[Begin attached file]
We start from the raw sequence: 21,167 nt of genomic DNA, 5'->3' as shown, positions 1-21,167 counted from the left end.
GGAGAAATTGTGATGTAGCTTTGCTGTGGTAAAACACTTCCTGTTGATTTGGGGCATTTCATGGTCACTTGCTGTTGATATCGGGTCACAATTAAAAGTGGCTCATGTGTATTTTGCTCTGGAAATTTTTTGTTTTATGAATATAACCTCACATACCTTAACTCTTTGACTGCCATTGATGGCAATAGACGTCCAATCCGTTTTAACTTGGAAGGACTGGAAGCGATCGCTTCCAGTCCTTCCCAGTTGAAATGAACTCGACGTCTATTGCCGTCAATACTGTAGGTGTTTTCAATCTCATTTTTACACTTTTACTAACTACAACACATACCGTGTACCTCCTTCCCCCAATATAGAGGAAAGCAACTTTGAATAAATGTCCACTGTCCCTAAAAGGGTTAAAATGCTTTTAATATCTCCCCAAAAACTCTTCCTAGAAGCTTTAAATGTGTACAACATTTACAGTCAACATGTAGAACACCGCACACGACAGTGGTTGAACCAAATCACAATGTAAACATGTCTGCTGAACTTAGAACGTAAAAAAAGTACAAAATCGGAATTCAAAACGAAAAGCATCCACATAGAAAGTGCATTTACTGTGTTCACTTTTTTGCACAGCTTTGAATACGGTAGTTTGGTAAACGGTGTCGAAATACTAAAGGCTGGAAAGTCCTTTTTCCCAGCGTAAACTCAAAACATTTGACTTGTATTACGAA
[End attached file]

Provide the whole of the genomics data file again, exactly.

We start from the raw sequence: 21,167 nt of genomic DNA, 5'->3' as shown, positions 1-21,167 counted from the left end.
GGAGAAATTGTGATGTAGCTTTGCTGTGGTAAAACACTTCCTGTTGATTTGGGGCATTTCATGGTCACTTGCTGTTGATATCGGGTCACAATTAAAAGTGGCTCATGTGTATTTTGCTCTGGAAATTTTTTGTTTTATGAATATAACCTCACATACCTTAACTCTTTGACTGCCATTGATGGCAATAGACGTCCAATCCGTTTTAACTTGGAAGGACTGGAAGCGATCGCTTCCAGTCCTTCCCAGTTGAAATGAACTCGACGTCTATTGCCGTCAATACTGTAGGTGTTTTCAATCTCATTTTTACACTTTTACTAACTACAACACATACCGTGTACCTCCTTCCCCCAATATAGAGGAAAGCAACTTTGAATAAATGTCCACTGTCCCTAAAAGGGTTAAAATGCTTTTAATATCTCCCCAAAAACTCTTCCTAGAAGCTTTAAATGTGTACAACATTTACAGTCAACATGTAGAACACCGCACACGACAGTGGTTGAACCAAATCACAATGTAAACATGTCTGCTGAACTTAGAACGTAAAAAAAGTACAAAATCGGAATTCAAAACGAAAAGCATCCACATAGAAAGTGCATTTACTGTGTTCACTTTTTTGCACAGCTTTGAATACGGTAGTTTGGTAAACGGTGTCGAAATACTAAAGGCTGGAAAGTCCTTTTTCCCAGCGTAAACTCAAAACATTTGACTTGTATTACGAA